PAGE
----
Typically, at the point in time where the signaling diagram of FIG. 5 starts, the end user device 10 will have already connected to a network through their operator 108 and received a unique identifier, e.g., a WAN assigned IP address.
Initially, suppose that user 502 requests premium content for a device 10 from a content provider 112 in message 506. Content provider 112 replies with a charging request in message 508. The user 502 optionally responds with possible payment alternatives as well as user recommended BGWs embedded, for example, in HTTP headers or as a cookie(s), in message 510. Next the content provider 112 in conjunction with its associated DNS server 114 and the operator's DNS server 106 perform a search, as described above using DNS, reverse DNS techniques, and HTTP headers, etc., to resolve DNS based BGWs as shown in signals 512 and 514. A list of the operators' BGWs is then sent to the content provider 112 in message 516. The various BGWs that have been found through the search and/or directly provided by the user 502, operator 108 and content provider 112 are then merged and sent to the user 502 in message 518.
In this example, the user 502 selects the operator's BGW 504 as the desired BGW for use and transmits this information to the content provider 112 in message 520, which then sends a contract to the operator BGW 504 in message 522.
The content provider 112 also redirects the user to the operator BGW 504 as shown by message 524. The user 302 then requests the contract from the selected operator BGW 504 in message 526. The operator BGW 504 sends the user 502 a contract for the desired content and, optionally, sends an authorization request for possible recurring billing in message 528. The user 502 then authorizes payment in message 530. Operator BGW 504 then redirects the user 502 back to the content provider 112 in message 532. User 502 then requests the selected content from content provider 112 or a receipt for the content to be transmitted in message 534. The content provider then performs a verification of the contract status with the operator BGW 504 as shown in messages 536 and 538. At this point, either the receipt or the content is sent from content provider 112 to the user 502 as shown by message 540.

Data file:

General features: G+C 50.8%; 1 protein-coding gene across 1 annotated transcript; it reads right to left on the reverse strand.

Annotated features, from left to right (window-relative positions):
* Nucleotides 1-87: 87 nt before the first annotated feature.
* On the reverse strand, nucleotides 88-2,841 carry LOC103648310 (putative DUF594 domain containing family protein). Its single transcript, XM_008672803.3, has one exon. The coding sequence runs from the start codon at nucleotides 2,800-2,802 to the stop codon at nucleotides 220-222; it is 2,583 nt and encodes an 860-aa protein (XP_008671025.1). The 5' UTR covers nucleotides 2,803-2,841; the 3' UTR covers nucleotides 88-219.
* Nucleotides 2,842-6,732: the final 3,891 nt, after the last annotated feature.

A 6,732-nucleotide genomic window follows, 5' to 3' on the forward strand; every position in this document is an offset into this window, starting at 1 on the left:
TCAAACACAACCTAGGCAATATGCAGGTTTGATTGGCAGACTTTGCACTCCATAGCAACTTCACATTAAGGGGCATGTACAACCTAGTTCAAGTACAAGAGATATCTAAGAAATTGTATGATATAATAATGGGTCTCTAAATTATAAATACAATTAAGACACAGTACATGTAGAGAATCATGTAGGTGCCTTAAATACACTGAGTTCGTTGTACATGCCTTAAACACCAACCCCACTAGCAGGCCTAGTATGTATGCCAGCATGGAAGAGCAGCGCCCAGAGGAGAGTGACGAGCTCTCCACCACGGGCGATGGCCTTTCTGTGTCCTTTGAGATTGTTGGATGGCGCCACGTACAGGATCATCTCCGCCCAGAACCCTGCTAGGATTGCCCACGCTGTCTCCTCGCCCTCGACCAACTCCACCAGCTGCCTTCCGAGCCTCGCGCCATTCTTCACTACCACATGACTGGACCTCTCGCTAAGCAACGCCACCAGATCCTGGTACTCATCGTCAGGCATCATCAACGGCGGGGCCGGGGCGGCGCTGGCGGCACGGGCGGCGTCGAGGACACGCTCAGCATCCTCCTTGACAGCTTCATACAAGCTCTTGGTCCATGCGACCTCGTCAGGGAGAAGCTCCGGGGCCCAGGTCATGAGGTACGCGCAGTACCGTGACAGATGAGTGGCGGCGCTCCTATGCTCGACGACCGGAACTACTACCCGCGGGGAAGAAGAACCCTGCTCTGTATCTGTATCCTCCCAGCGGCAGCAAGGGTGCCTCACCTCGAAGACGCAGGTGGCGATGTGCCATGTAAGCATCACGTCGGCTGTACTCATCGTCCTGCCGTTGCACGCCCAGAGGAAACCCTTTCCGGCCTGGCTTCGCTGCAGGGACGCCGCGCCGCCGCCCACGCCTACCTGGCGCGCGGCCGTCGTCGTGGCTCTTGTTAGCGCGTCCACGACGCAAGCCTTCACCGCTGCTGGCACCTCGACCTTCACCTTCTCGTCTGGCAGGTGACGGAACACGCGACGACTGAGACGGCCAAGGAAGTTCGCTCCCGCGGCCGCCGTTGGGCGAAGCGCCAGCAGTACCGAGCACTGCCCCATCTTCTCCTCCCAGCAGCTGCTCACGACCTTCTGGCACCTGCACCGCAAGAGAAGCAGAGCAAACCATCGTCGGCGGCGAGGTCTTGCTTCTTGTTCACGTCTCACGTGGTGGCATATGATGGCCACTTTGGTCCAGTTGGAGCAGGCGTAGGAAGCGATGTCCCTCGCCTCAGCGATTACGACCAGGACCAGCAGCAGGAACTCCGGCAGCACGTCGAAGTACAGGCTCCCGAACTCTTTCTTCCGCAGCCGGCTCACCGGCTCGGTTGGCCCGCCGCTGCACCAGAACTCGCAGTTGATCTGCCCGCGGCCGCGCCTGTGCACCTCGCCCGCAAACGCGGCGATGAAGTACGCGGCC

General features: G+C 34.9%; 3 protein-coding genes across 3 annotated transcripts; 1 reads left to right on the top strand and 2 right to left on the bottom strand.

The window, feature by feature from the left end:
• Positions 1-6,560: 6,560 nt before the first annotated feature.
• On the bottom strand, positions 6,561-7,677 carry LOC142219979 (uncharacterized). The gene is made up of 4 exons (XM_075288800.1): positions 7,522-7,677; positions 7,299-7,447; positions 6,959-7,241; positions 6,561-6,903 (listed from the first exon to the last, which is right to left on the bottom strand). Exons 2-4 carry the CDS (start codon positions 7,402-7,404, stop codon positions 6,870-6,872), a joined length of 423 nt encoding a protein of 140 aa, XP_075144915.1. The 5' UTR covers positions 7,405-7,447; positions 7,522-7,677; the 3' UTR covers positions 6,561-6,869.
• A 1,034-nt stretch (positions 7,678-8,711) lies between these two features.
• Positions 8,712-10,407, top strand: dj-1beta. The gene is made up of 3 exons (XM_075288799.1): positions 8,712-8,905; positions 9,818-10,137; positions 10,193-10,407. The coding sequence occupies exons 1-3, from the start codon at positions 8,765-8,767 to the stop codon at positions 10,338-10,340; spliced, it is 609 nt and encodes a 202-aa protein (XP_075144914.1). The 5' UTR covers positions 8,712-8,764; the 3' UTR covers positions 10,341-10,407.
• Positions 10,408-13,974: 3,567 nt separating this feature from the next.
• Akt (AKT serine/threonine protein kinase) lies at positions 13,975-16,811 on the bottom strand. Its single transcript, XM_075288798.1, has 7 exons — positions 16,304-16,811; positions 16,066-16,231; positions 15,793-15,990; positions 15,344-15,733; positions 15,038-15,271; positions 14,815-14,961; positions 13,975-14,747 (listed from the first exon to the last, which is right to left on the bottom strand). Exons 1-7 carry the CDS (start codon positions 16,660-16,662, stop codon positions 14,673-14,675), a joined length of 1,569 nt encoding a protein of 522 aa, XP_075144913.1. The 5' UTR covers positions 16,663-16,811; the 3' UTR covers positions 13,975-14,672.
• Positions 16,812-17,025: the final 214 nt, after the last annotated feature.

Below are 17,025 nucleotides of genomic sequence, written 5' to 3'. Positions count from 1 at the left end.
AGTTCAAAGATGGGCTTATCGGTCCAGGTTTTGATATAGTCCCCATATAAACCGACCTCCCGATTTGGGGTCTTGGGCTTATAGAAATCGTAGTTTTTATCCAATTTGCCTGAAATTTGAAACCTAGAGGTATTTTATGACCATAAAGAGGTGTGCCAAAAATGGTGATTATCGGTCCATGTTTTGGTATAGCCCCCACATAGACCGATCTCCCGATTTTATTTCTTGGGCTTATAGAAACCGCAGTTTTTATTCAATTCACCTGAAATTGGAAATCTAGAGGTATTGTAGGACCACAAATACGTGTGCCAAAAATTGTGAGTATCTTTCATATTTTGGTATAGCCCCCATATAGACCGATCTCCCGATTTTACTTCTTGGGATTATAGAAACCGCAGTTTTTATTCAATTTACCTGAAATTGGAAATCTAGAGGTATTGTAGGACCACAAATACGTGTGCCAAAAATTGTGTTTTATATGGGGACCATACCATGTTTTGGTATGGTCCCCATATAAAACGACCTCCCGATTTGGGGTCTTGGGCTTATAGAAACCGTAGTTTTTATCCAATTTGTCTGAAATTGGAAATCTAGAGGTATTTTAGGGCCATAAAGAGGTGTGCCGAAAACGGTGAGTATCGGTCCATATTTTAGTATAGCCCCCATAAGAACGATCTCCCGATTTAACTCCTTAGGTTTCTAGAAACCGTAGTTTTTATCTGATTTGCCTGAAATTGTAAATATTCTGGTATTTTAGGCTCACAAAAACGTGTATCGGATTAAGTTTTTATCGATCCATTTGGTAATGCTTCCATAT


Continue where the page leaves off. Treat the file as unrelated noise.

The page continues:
According to another exemplary embodiment, involving third party (rather than operator) billing gateways, an exemplary signaling diagram depicting the signals involved for an end user 502 to receive a list of potential billing gateways (BGWs) and use a third party BGW is shown in FIG. 6. Therein, operator BGW 504 is shown purely for comparison purposes to FIG. 5 but receives no communications in the example shown in FIG. 6. Typically, the end user device 10 will have already connected to a network through their operator 108 and received a unique identifier, e.g., a WAN assigned IP address, at the time at which the signaling begins in FIG. 6.
Initially, user 502 requests premium content for a device from a content provider 112 in message 602. Content provider 112 replies with a charging request in message 604. The user 502 optionally responds with possible payment alternatives as well as user recommended BGWs embedded, for example, in HTTP headers or as a cookie(s), in message 606. Next the content provider 112 in conjunction with its associated DNS server 114 performs a search, as described above using DNS, reverse DNS techniques, and HTTP headers, etc., to resolve DNS based BGWs as shown in signal 608. These results, e.g., a resolved list of operator BGWs, are transmitted to the content provider 112 in message 610. The various BGWs that have been found through the search and/or have been directly provided by the user 502, operator 108 and content provider 112 are then merged and sent to the user 502 in message 612.